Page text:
Currently as described it does allow for support from settlement if the settlement makes raiding illegal. Then the raiders would be flagged Hostile to all residents. It should extend to allies too, as that's what "allies" are for in large part.

Goblin Squad Member

Shane Gifford wrote:
V'rel Vusoryn wrote:
In reading the blog I really got ZERO incentive to hold onto an outpost.
You should consider the cost of setting up an outpost (which we don't know). I'd expect such a cost to be significantly greater than 10 hours worth of outpost collection, to incentivize the hex-holders to make and keep control of these outposts. Otherwise, it's as you say; people would likely just set it up and immediately strip-mine it, to eliminate the risk that their enemies can get something out of it.

*nods*

True. Even when we do know, lets use your number and say it takes 11 hours of outpost collection. If I know the node is in an area that has threat I'd probably expend the effort to provide extra guards to recoup my 11 hours, then normal guard until the first signs of trouble. Then ramp up guard and strip mine it.

Of course, that would depend also on an unknown (to me at least) which is how long/often til another such outpost node respawns. Even with that, at some point you would hope to be enough ahead in the resource collections game that strip mining it at dangers notice doesn't affect you (other outposts going in other areas, trade relations). You just do it and after the area calms put it right back up.

Goblin Squad Member

Harad Navar wrote:
outposts: semi-permanent structures in wilderness hexes, linked to a holding in that hex. ... Holdings are permanent player-owned structures that establish ownership over a hex, while outposts produce a steady supply of bulk goods every hour they are in operation.
If taking over an outpost can divert the outpost output from the hex's holding structure without having to destroy the outpost, I think that occupying an outpost has more value than strip mining and the destruction of the outpost. Outposts feed bulk materials to the structure holding the hex. Taking over the outpost could give a group a base for raiding the holding structure. I think that this may have additional value over strip mining and destruction of the outpost.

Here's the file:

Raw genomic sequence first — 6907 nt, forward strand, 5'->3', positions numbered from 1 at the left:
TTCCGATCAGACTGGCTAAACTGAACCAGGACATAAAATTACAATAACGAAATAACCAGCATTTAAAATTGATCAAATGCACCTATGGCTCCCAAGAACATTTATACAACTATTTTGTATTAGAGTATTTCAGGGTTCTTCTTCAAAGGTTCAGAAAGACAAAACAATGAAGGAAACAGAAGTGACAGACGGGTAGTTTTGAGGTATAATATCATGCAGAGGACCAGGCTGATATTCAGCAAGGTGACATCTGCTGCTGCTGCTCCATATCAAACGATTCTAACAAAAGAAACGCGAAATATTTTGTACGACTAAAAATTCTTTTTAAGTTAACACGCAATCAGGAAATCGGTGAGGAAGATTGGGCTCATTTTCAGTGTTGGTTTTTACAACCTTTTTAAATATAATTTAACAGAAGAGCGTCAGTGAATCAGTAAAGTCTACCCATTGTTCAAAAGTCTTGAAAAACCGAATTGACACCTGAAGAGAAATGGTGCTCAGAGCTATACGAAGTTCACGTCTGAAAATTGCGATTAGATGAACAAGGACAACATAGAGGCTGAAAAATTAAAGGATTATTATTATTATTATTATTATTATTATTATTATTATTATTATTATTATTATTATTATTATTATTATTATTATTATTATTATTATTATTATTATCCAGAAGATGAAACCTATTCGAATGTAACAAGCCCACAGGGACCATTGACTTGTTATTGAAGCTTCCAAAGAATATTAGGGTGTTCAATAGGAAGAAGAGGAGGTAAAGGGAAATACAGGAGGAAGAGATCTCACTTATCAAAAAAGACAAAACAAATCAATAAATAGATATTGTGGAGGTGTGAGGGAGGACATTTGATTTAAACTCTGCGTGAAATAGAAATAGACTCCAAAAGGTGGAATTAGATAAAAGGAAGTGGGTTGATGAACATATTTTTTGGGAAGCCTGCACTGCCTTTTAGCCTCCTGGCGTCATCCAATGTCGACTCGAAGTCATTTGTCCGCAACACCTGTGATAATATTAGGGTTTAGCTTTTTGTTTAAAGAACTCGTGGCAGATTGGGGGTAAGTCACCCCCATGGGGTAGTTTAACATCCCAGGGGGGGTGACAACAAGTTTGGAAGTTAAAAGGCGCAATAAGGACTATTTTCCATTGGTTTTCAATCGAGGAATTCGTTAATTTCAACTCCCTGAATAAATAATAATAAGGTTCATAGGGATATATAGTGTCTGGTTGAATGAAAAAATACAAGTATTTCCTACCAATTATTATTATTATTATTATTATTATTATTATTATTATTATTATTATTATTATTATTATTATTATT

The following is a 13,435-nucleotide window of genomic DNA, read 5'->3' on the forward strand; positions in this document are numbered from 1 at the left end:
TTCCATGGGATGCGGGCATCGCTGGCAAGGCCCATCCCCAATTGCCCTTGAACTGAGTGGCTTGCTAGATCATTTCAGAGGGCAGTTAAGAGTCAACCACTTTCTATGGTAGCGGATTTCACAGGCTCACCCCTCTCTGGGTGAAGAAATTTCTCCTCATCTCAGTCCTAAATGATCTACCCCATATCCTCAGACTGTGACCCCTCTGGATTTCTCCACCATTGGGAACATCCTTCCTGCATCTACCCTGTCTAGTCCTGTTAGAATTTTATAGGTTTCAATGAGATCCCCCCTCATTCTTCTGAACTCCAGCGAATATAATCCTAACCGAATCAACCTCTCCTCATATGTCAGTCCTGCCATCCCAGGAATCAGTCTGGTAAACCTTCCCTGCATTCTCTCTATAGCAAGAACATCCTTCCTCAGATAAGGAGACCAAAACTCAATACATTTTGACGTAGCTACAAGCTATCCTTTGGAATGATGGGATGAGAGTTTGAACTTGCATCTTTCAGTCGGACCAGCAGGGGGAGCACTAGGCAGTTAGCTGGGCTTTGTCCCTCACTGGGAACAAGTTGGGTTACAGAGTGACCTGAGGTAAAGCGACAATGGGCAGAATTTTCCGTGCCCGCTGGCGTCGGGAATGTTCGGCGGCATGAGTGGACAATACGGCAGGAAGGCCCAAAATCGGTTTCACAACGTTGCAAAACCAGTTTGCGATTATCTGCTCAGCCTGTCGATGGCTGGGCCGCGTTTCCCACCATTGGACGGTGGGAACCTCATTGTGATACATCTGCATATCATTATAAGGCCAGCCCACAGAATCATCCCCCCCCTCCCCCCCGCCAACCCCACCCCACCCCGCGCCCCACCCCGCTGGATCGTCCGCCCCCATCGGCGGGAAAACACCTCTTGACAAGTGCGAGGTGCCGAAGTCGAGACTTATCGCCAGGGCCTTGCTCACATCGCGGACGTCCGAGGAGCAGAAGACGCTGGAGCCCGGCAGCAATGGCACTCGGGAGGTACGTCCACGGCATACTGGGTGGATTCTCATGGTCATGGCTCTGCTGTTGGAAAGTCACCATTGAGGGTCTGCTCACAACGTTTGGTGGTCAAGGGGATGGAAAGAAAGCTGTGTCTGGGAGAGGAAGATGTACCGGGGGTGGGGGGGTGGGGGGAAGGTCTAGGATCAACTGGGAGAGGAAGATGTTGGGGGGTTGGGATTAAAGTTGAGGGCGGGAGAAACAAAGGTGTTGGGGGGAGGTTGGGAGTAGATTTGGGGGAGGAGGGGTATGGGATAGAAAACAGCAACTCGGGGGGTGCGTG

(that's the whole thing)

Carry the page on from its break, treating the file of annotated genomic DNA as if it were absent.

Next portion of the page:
Keep in mind that they don't automatically "feed" to the settlement. Little Joey and Big Bob have to use their characters, amongst a few others, to carry those materials ALL the way back to your settlement, which is going to be 3 hexes at least.

Depending on how much time that takes, and how "safe" it is from NPCs and PCs alike as you will have to provide escort for them PLUS defend the outpost...

As someone else pointed out if you can hold it for longer than 1:40 then it may be worth it. If you can't, then strip-mine and get out.

Goblin Squad Member

Nihimon wrote:
I'm also curious if the dynamics will ever make it worthwhile to strip-mine your own POI if you know you won't be able to defend it.

This is exactly what I was thinking. In reading the blog I really got ZERO incentive to hold onto an outpost. Maybe if it isn't in a "threatened" hex. However, if you have reason to believe that enemies will harass a given hex that is Outpost capable, build the outpost and strip-mine it from the start.

A sort of scorched-earth.

Goblin Squad Member

Shane Gifford wrote:

@Nihimon, yeah, I thought about that only after I put the post in. Should be interesting to see how they deal with that.

@V'rel and Xeen, maybe I'm working off a different assumption for what's going on here, so I'll just walk through my view of what I think's going to happen and you can point out where I differ.

I'm attempting to disrupt an enemy's economy by gathering in his hex. I gather for an hour, and then one of the nodes I'm working on becomes a mothernode. Lucky me, I can deplete his resources much faster this way! Now, I have to call in a bunch of my buddies, to help secure me while I gather using a Kit.

If, however, I strike this mothernode, but I don't have a bunch of buddies to help me so I can't set up a kit, after a given amount of time (unknown as of yet, but let's work with one hour), the mothernode simply disappears. The resources from it are not taken out of the environment, so there is no change to the quality of resources coming out of the hex as a result. Another regular gathering node, not a new mothernode, pops up somewhere else inside the hex. There is effectively no change in the hex's resources from before I hit the mothernode to after it.

Is this how you understand the system, or did you picture something else?

EDIT: @V'rel, I guess the effectiveness of that depends on the granularity of the purity system. If there are 100 level of purity (which I don't think will happen), then a normal item stacking method would remained cluttered up and bad. If there are less than 10, I could see the normal system being okay.

No, this is pretty much how I imagined it from what was written, though I was unsure on a few finer points. But that's why I keep Nihimon around. Oh, and I agree on the levels of purity part. If there are more than 10 for a given item, well on the one hand it would be a pain to resource gather, but if they actually used them all to make truly different items then this crafting system would have so much depth I'd buy rounds for the dev crew for 3 months.

Goblin Squad Member

Nihimon wrote:
V'rel Vusoryn wrote:
Shane Gifford wrote:
Xeen wrote: